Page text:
Overview of Disability
Disability Back Pay
Disability Advice Tips
How long do cases take?
How to win Disability
SSD Mistakes to avoid
Disability for Mental
What if you get denied?
How to file Appeals
Disability through SSA
SSI Disability Benefits
Disability for Children
How do I qualify for it?
Working and Disability
Disability Award Notice
Disability Lawyer Q&A
Disability Conditions List
What is a disability?
Your Medical Evidence
Filing for your Disability
SSD SSI Definitions
SSDRC authored by
SSDRC Disability Blog
Hiring a Qualified Disability Lawyer in Utah
Claimants with representation in Utah tend to be approved in higher percentages, have a need for fewer appeals, and more favorable "dates of onset" (the date the disability is proven to have begun) which can result in higher back pay benefits.
Representation may be through a disability lawyer or a specialized non-attorney disability representative. Many non-attorney reps are former Social Security Administration Claims Specialists and Disability Examiners.
A qualified representative will have a knowledge of Social Security administrative law and procedures, especially with regard to how claims are approved through the Social Security listings and the medical vocational grid rules. A qualified and competent representative or lawyer will also be skilled in the ability to obtain the most relevant case evidence, analyze it correctly, and incorporate it as part of a winning strategy for a claim.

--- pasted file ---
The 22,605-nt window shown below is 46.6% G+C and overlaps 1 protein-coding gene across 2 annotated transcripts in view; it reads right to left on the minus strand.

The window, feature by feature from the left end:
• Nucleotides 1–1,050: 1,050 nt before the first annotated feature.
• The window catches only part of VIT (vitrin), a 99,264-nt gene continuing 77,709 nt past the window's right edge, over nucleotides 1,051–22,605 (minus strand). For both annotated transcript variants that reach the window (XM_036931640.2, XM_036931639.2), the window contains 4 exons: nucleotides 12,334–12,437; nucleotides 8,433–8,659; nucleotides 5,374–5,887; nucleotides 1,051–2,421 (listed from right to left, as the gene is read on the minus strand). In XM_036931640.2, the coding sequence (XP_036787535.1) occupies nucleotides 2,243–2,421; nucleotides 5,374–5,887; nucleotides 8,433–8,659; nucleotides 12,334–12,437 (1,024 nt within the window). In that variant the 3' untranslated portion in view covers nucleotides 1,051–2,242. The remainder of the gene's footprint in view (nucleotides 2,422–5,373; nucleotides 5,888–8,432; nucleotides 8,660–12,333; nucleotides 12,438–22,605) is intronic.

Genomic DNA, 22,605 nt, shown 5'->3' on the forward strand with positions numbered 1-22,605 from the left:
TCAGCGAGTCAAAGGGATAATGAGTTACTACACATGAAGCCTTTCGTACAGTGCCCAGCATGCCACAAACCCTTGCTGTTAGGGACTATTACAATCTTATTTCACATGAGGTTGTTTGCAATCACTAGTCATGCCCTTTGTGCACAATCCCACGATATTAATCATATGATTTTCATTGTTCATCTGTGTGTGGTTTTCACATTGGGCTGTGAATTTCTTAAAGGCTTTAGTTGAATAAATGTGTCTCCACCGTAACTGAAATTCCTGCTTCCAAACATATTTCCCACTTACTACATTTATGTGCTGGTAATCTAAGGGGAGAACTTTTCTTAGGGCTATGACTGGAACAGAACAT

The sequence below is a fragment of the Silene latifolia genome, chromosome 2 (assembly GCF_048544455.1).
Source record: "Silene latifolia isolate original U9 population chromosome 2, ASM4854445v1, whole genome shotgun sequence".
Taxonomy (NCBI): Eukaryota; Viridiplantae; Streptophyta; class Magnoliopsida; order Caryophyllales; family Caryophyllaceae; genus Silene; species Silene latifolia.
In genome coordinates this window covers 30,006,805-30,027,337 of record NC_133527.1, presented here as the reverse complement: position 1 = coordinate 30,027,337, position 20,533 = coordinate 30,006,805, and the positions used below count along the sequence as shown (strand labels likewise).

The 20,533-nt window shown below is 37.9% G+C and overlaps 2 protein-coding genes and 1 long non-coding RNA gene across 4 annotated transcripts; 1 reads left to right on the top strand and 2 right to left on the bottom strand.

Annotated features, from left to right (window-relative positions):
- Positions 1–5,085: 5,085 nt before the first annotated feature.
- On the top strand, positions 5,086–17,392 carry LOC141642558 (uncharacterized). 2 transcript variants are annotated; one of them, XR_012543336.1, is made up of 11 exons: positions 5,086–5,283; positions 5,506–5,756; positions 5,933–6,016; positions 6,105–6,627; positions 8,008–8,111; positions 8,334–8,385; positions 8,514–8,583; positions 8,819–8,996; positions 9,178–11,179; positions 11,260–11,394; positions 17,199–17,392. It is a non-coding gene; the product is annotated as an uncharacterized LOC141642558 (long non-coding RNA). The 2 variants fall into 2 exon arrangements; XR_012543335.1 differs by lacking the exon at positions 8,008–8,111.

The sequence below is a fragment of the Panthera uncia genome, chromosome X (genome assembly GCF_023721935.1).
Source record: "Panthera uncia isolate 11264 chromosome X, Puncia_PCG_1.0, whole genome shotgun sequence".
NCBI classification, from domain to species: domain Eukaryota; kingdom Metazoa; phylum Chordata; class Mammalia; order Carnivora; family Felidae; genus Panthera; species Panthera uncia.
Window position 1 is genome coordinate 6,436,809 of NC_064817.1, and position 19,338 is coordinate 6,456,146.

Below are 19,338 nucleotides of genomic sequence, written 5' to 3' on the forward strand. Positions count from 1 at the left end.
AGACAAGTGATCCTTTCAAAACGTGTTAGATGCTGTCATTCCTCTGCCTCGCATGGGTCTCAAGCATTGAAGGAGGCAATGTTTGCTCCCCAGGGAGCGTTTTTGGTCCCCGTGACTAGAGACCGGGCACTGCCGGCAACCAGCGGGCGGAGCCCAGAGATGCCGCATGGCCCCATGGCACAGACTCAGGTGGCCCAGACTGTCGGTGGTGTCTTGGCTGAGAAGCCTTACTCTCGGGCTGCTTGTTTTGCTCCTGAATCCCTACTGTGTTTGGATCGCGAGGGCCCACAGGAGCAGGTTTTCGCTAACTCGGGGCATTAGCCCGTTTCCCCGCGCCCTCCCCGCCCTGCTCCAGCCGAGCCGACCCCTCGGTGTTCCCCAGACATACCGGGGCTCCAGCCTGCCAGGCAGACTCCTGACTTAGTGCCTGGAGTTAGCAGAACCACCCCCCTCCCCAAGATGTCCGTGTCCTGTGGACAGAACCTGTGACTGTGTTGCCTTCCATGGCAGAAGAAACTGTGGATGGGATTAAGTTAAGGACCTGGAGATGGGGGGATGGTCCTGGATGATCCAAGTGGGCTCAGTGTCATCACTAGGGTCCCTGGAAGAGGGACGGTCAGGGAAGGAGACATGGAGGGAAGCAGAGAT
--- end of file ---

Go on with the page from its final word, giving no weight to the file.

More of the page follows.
To learn about fees for representation, see: "How do disability lawyers get paid?"
Residents of Utah who file for disability are less likely to win social security disability benefits than applicants in other states. In Utah, only 30.2% of social security disability (SSD) and social security income (SSI) applicants are awarded disability each year, and the number of appeals that succeed in this state is even further below the average national rate of approval. Less than one in 10 of those who appeal a decision made by a Utah state disability examiner succeed in winning benefits.
With statistics like that, it’s probably a good idea to get a disability lawyer involved in your case as soon as you receive word that your initial claim has been denied. For one thing, it is highly unlikely that a claim that was previously denied by the state disability determination services agency will be approved upon appeal without some new medical evidence to consider.
Let’s not forget that the agency reviewing the case is the same agency that denied it in the first place. An experienced disability lawyer will review your case, direct you to take any additional medical tests that may be needed to prove your disability, and request records from physicians as needed.
In Utah, a lawyer representing a disability applicant will automatically receive updates from social security in the case as well, and will make sure that all forms and additional information arrive at the social security administration office within the required deadlines. This is especially important when it comes to filing a reconsideration appeal—if you do not have your request for reconsideration in to the office within 60 days, your disability appeal is automatically denied and you must start all over again with a new claim.